Applications

Please find here the approved applications to the Social Art Award 2021 – New Greening. The open call was closed on 1 May.

The next Open Call for the Social Art Ward will be opened in early 2023.

 

Previous photoNext photo
180
The air we breathe
by Sarah Strachan
1178
Contest is finished!
https://social-art-award.org/application-award-2021?contest=photo-detail&photo_id=3376
180
1178
Title:
The air we breathe

Author:
Sarah Strachan

Description:
Air is invisible, unknowable and undeniable but how do we visualise this medium that connects us all? This connection is something we have become even more aware of since the impact of Covid-19. Air quality is often expressed through the air quality index (AQI) but what does this actually mean? How do we experience air quality? And what does our experience mean in terms of our perception now and in the future? I’m interested in how children’s experience of their environment influences their perception throughout their lives and a phenomenon referred to as ‘shifting baseline syndrome’. This social art project reflects on personal experience of air quality and intergenerational environmental justice, touching upon the idea that our childhood experiences of the environment are hard wired into our ecological thinking and establishes awareness for the rest of our life. I’ve been collaborating with families around the world since 2018, sharing thoughts and responses on the air we breathe. Initially I posted messages and acrylic boxes to the children to fill with found objects reflecting on what influences the air quality in their area - with the intention of building a collaborative sculpture together (see photos). This social art project has evolved to include exhibitions, awards, talks and workshops with schools. More recently I’ve been working with curators and scientists to explore how to develop the project further. The ideas we have in development include exploring the co-benefits of tackling air pollution and climate change, engagement with people experiencing respiratory illness and working with an interdisciplinary research network tackling air pollution in schools.
Description:
Air is invisible, unknowable and undeniable but how do we visualise this medium that connects us all? This connection is something we have become even more aware of since the impact of Covid-19. Air quality is often expressed through the air quality index (AQI) but what does this actually mean? How do we experience air quality? And what does our experience mean in terms of our perception now and in the future? I’m interested in how children’s experience of their environment influences their perception throughout their lives and a phenomenon referred to as ‘shifting baseline syndrome’. This social art project reflects on personal experience of air quality and intergenerational environmental justice, touching upon the idea that our childhood experiences of the environment are hard wired into our ecological thinking and establishes awareness for the rest of our life. I’ve been collaborating with families around the world since 2018, sharing thoughts and responses on the air we breathe. Initially I posted messages and acrylic boxes to the children to fill with found objects reflecting on what influences the air quality in their area - with the intention of building a collaborative sculpture together (see photos). This social art project has evolved to include exhibitions, awards, talks and workshops with schools. More recently I’ve been working with curators and scientists to explore how to develop the project further. The ideas we have in development include exploring the co-benefits of tackling air pollution and climate change, engagement with people experiencing respiratory illness and working with an interdisciplinary research network tackling air pollution in schools.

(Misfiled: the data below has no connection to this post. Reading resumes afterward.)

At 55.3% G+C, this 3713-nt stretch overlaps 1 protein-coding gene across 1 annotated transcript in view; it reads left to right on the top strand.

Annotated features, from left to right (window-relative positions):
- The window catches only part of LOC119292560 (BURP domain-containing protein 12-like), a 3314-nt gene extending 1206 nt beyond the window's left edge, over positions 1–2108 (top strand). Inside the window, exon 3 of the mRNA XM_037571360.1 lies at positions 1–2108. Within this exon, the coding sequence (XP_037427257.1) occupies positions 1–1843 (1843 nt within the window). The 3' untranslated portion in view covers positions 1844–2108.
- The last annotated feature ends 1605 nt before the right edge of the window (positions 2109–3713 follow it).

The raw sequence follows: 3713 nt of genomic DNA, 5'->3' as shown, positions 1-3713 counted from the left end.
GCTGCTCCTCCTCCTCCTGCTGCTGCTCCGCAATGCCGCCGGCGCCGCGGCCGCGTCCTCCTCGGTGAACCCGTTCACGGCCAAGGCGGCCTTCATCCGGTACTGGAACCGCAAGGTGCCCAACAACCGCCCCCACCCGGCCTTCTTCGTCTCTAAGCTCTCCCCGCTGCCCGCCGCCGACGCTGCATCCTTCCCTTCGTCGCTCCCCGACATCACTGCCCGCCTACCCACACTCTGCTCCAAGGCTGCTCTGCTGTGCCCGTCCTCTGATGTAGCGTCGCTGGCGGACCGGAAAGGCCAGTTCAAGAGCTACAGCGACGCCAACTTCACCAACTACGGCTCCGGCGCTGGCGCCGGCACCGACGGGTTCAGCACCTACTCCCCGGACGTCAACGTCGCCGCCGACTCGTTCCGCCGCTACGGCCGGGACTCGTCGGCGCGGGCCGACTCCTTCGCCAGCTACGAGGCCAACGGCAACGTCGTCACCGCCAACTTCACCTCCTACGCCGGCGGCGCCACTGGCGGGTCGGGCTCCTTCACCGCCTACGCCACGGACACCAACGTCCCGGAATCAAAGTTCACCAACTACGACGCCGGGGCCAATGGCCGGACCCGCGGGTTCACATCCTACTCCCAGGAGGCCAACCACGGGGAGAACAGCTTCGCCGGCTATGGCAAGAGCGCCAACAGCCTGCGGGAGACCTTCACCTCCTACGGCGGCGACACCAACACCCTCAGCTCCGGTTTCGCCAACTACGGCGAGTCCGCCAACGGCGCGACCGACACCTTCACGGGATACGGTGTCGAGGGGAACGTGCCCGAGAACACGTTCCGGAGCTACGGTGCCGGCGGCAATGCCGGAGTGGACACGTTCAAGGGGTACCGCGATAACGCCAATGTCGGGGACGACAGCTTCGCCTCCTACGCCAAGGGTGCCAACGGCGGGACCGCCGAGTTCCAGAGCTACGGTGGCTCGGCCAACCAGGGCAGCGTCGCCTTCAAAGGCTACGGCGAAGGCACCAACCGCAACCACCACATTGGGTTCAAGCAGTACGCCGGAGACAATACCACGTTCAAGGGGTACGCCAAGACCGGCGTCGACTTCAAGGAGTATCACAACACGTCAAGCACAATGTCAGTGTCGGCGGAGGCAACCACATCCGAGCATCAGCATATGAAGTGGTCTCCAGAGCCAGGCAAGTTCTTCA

What is Social Art?

Organizer

Organizer

Partner

Partner

Support our Work

Support our Work